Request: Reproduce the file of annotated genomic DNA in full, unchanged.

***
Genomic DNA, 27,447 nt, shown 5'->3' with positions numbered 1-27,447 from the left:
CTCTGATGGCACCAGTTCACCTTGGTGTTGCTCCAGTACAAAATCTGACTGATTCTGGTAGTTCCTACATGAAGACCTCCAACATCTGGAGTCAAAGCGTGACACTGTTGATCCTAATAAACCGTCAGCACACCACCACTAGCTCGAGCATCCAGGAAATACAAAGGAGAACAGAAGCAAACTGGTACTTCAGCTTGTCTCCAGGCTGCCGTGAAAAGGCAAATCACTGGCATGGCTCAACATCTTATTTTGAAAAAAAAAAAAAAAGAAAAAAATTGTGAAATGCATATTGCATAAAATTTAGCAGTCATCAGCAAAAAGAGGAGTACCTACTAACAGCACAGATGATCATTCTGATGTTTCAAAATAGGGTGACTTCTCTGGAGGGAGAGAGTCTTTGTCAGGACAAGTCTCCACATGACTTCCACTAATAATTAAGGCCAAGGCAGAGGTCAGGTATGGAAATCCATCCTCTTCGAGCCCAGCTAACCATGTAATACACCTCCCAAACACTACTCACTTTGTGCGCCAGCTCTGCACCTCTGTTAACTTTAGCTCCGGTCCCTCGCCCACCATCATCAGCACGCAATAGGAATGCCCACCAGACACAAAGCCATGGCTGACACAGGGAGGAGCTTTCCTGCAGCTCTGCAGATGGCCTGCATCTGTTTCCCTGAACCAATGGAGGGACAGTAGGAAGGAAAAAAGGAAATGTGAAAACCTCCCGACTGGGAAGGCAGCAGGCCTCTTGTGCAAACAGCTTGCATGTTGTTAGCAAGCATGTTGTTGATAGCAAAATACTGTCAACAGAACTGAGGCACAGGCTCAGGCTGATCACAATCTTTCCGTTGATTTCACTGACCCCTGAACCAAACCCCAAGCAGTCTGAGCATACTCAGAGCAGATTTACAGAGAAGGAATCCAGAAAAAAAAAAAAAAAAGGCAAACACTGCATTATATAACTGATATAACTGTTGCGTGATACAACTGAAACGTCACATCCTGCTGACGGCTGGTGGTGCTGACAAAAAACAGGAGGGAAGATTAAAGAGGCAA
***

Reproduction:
Genomic DNA, 27,447 nt, shown 5'->3' with positions numbered 1-27,447 from the left:
CTCTGATGGCACCAGTTCACCTTGGTGTTGCTCCAGTACAAAATCTGACTGATTCTGGTAGTTCCTACATGAAGACCTCCAACATCTGGAGTCAAAGCGTGACACTGTTGATCCTAATAAACCGTCAGCACACCACCACTAGCTCGAGCATCCAGGAAATACAAAGGAGAACAGAAGCAAACTGGTACTTCAGCTTGTCTCCAGGCTGCCGTGAAAAGGCAAATCACTGGCATGGCTCAACATCTTATTTTGAAAAAAAAAAAAAAAGAAAAAAATTGTGAAATGCATATTGCATAAAATTTAGCAGTCATCAGCAAAAAGAGGAGTACCTACTAACAGCACAGATGATCATTCTGATGTTTCAAAATAGGGTGACTTCTCTGGAGGGAGAGAGTCTTTGTCAGGACAAGTCTCCACATGACTTCCACTAATAATTAAGGCCAAGGCAGAGGTCAGGTATGGAAATCCATCCTCTTCGAGCCCAGCTAACCATGTAATACACCTCCCAAACACTACTCACTTTGTGCGCCAGCTCTGCACCTCTGTTAACTTTAGCTCCGGTCCCTCGCCCACCATCATCAGCACGCAATAGGAATGCCCACCAGACACAAAGCCATGGCTGACACAGGGAGGAGCTTTCCTGCAGCTCTGCAGATGGCCTGCATCTGTTTCCCTGAACCAATGGAGGGACAGTAGGAAGGAAAAAAGGAAATGTGAAAACCTCCCGACTGGGAAGGCAGCAGGCCTCTTGTGCAAACAGCTTGCATGTTGTTAGCAAGCATGTTGTTGATAGCAAAATACTGTCAACAGAACTGAGGCACAGGCTCAGGCTGATCACAATCTTTCCGTTGATTTCACTGACCCCTGAACCAAACCCCAAGCAGTCTGAGCATACTCAGAGCAGATTTACAGAGAAGGAATCCAGAAAAAAAAAAAAAAAAGGCAAACACTGCATTATATAACTGATATAACTGTTGCGTGATACAACTGAAACGTCACATCCTGCTGACGGCTGGTGGTGCTGACAAAAAACAGGAGGGAAGATTAAAGAGGCAA